MARCHING ORDERS: Schwarzenegger (centre) is a man on a mission in the new action flick.
A father's obsessive hunt for Mexican druglords who slaughtered his wife and young son lurks at the core of Sabotage, a bruising, heatedly action-packed but ultimately meat-thin look at betrayal, loyalty, and family from the acclaimed writer of Training Day, David Ayer.
Proving that there's still life in those ageless bones, Arnold Schwarzenegger is John 'Breacher' Warden, a law-enforcement vet who now heads up a special operations team (DEA agents, adrenaline junkies) that covertly penetrates drug cartels earning some serious enemies along the way, as one can imagine. As John observes, "If you spend enough time in the job, the job bites back." He should know.
When their 10-million-dollar heist of cartel money winds up missing before it could even be retrieved hours later, things begin to fall apart for the posse whose members start to drop like flies. Still, Warden will not be deterred from his mission at hand.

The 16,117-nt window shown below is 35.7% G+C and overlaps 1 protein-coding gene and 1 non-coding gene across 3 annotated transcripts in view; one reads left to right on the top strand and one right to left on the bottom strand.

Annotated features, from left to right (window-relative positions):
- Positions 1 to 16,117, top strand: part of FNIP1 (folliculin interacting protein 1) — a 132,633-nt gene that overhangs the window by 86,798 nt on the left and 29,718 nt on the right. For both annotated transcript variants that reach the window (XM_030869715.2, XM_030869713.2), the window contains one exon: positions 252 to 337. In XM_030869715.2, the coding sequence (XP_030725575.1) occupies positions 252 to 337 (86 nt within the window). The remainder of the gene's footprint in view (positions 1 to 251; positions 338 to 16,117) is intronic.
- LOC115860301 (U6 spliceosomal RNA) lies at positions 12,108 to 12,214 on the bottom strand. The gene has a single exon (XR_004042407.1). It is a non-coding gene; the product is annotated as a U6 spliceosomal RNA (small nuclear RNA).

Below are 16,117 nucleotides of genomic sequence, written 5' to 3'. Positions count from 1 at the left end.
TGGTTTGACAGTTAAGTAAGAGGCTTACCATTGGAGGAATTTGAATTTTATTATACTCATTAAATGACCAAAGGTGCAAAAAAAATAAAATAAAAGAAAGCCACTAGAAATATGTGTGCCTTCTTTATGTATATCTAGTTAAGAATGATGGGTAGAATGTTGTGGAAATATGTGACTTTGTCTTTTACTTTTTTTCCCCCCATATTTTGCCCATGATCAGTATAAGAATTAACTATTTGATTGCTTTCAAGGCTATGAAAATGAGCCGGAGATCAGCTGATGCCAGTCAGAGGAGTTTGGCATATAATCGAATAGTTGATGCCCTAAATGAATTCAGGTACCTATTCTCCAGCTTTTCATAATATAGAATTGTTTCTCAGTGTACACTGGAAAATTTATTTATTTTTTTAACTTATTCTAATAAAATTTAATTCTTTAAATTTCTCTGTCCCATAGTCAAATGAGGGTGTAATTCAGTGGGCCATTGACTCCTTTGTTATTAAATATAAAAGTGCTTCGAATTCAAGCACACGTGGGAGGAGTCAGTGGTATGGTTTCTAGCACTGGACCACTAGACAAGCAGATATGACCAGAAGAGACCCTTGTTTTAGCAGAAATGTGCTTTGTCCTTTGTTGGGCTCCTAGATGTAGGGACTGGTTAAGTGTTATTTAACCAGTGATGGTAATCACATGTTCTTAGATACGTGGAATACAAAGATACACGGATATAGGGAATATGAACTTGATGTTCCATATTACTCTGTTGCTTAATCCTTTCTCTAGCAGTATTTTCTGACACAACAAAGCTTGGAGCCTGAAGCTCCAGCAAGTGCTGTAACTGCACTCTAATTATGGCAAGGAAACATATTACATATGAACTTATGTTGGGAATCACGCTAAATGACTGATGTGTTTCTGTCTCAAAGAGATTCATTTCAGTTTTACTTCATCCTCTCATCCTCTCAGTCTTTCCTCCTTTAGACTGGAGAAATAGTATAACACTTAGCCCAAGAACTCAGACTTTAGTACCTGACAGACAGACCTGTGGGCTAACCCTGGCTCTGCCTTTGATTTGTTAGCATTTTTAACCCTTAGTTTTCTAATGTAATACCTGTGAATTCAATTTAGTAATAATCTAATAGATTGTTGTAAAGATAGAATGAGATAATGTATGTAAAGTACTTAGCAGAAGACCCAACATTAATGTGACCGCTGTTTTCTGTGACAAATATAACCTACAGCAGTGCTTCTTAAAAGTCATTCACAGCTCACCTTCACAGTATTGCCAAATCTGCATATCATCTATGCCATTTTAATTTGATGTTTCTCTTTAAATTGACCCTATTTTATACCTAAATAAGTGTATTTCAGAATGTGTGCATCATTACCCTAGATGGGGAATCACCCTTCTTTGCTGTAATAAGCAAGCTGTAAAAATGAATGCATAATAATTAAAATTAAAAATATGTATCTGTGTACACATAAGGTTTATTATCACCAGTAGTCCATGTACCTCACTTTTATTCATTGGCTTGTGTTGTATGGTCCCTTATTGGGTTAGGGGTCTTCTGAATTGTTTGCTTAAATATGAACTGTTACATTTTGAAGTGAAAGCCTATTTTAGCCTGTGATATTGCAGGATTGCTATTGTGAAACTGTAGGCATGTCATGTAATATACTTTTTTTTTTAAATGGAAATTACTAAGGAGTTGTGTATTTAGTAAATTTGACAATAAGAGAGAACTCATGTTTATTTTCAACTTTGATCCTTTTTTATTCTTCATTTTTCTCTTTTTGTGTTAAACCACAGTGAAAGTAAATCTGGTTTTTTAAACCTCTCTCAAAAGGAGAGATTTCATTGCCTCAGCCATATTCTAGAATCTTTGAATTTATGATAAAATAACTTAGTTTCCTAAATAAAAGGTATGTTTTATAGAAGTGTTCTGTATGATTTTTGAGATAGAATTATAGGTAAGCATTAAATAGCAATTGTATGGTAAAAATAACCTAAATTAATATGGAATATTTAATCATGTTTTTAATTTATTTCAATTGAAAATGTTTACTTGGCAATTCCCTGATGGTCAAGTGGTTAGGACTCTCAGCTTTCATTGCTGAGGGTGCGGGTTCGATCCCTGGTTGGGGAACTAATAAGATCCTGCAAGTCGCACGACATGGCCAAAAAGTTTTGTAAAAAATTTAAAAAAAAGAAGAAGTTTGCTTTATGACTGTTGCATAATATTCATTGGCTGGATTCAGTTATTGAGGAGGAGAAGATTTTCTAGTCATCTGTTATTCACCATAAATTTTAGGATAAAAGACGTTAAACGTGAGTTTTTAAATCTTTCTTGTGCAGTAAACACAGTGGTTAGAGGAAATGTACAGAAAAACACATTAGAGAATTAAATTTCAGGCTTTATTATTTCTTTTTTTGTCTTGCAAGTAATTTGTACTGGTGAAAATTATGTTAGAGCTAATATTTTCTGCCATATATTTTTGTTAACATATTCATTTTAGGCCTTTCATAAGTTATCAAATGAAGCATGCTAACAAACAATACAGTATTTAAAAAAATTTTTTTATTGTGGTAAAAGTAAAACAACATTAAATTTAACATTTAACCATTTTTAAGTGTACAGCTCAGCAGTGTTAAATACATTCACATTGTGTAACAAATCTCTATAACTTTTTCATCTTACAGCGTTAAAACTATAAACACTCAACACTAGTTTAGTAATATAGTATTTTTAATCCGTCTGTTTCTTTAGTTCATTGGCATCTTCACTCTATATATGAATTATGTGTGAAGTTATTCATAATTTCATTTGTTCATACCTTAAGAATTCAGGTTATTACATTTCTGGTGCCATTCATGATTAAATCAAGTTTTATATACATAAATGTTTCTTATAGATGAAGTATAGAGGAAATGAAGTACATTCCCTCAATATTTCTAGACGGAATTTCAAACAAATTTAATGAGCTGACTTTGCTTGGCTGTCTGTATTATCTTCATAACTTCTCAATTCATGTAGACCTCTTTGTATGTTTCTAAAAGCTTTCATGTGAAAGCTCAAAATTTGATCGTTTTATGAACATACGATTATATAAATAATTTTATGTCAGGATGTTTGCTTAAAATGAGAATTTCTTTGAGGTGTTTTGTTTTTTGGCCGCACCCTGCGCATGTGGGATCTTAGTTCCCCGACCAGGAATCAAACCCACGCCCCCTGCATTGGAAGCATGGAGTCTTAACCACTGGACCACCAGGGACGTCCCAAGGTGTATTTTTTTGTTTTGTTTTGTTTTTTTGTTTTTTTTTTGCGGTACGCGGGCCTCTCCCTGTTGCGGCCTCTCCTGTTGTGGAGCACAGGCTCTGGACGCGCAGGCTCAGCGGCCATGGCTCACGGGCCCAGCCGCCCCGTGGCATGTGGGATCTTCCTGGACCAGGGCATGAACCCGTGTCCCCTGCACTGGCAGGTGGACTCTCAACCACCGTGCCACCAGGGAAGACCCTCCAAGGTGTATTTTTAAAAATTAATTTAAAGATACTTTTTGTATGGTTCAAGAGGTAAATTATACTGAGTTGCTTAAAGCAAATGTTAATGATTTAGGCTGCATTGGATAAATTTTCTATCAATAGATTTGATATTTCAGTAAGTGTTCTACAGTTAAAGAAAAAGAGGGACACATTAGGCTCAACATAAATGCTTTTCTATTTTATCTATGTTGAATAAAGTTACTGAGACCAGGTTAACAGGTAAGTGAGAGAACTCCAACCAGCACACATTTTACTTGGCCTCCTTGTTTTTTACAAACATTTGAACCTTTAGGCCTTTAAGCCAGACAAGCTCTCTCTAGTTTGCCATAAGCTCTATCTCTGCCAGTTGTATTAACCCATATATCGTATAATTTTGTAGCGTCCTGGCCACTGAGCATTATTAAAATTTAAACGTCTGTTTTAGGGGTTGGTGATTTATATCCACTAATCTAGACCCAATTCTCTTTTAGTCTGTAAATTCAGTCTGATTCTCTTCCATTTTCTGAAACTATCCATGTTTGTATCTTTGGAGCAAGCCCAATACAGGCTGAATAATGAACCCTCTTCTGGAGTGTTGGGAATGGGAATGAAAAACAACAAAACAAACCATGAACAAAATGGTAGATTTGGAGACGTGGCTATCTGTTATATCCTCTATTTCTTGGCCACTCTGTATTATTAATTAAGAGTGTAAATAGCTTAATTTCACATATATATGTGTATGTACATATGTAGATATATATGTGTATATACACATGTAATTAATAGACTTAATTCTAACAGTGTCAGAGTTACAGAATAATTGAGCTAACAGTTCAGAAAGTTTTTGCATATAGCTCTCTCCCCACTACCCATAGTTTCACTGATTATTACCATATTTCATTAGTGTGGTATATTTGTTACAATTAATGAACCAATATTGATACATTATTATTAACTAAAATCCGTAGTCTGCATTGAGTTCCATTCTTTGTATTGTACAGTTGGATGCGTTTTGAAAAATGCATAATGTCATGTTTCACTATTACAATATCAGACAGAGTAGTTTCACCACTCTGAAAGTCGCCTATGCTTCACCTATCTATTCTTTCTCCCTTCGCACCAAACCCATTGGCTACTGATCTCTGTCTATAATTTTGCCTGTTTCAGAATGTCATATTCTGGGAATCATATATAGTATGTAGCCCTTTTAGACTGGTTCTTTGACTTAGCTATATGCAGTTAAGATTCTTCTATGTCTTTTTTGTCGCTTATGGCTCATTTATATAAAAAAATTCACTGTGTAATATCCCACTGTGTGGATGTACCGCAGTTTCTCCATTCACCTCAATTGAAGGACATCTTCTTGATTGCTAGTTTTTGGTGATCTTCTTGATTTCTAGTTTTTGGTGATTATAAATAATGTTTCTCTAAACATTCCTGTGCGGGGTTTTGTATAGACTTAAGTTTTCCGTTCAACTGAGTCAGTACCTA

The overlapping plot points make the whole thing feel a tad convoluted at times, but the film is by no means a failure, packing revelatory insight into human nature and proof positive that 'Ahnald' can still crank it up. The big-screen titan is in decent company here, alongside a testosterone-heavy supporting cast that includes Terrence Howard, True Blood's Joe Manganiello, Mireille Enos, and Avatar's Sam Worthington, all giving their staunchest badass routines. Olivia Williams brings steely resolve to the party as the pitbull-in-a-skirt female lead investigator charged with tying up the loose ends, opposite her more easy-going partner played by Harold Perrineau.
In short, Sabotage is a messy, adrenaline-spiked affair, but for all its loud energy and bombast, there's an admirable human dimension to the madness that's centred on redemption and family honour. Tyrone's Verdict: B-